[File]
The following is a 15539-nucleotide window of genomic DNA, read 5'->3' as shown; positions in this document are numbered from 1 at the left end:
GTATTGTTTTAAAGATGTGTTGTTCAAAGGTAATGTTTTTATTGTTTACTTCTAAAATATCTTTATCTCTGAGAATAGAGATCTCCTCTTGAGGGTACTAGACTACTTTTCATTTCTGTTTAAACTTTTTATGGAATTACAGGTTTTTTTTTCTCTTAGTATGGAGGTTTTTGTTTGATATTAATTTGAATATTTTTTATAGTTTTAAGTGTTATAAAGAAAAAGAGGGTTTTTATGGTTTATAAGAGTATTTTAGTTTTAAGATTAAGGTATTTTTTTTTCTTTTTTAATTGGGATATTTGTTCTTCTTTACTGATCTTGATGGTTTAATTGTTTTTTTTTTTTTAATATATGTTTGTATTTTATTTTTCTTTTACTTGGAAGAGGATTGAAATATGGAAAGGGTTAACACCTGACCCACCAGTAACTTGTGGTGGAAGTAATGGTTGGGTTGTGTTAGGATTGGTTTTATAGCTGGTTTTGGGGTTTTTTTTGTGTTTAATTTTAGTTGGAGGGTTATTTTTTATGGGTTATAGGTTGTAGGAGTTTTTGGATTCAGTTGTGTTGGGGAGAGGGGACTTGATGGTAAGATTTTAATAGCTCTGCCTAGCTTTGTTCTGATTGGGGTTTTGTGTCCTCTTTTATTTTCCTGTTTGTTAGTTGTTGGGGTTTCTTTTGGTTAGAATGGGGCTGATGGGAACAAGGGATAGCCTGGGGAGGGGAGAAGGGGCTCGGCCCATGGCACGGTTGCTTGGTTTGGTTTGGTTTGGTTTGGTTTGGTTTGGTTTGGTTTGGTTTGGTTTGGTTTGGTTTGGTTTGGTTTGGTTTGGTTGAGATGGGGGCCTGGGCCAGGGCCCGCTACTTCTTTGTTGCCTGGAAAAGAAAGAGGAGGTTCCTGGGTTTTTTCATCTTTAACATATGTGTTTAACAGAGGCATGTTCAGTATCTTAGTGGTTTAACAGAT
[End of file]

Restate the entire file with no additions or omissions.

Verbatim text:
The following is a 15539-nucleotide window of genomic DNA, read 5'->3' as shown; positions in this document are numbered from 1 at the left end:
GTATTGTTTTAAAGATGTGTTGTTCAAAGGTAATGTTTTTATTGTTTACTTCTAAAATATCTTTATCTCTGAGAATAGAGATCTCCTCTTGAGGGTACTAGACTACTTTTCATTTCTGTTTAAACTTTTTATGGAATTACAGGTTTTTTTTTCTCTTAGTATGGAGGTTTTTGTTTGATATTAATTTGAATATTTTTTATAGTTTTAAGTGTTATAAAGAAAAAGAGGGTTTTTATGGTTTATAAGAGTATTTTAGTTTTAAGATTAAGGTATTTTTTTTTCTTTTTTAATTGGGATATTTGTTCTTCTTTACTGATCTTGATGGTTTAATTGTTTTTTTTTTTTTAATATATGTTTGTATTTTATTTTTCTTTTACTTGGAAGAGGATTGAAATATGGAAAGGGTTAACACCTGACCCACCAGTAACTTGTGGTGGAAGTAATGGTTGGGTTGTGTTAGGATTGGTTTTATAGCTGGTTTTGGGGTTTTTTTTGTGTTTAATTTTAGTTGGAGGGTTATTTTTTATGGGTTATAGGTTGTAGGAGTTTTTGGATTCAGTTGTGTTGGGGAGAGGGGACTTGATGGTAAGATTTTAATAGCTCTGCCTAGCTTTGTTCTGATTGGGGTTTTGTGTCCTCTTTTATTTTCCTGTTTGTTAGTTGTTGGGGTTTCTTTTGGTTAGAATGGGGCTGATGGGAACAAGGGATAGCCTGGGGAGGGGAGAAGGGGCTCGGCCCATGGCACGGTTGCTTGGTTTGGTTTGGTTTGGTTTGGTTTGGTTTGGTTTGGTTTGGTTTGGTTTGGTTTGGTTTGGTTTGGTTTGGTTTGGTTGAGATGGGGGCCTGGGCCAGGGCCCGCTACTTCTTTGTTGCCTGGAAAAGAAAGAGGAGGTTCCTGGGTTTTTTCATCTTTAACATATGTGTTTAACAGAGGCATGTTCAGTATCTTAGTGGTTTAACAGAT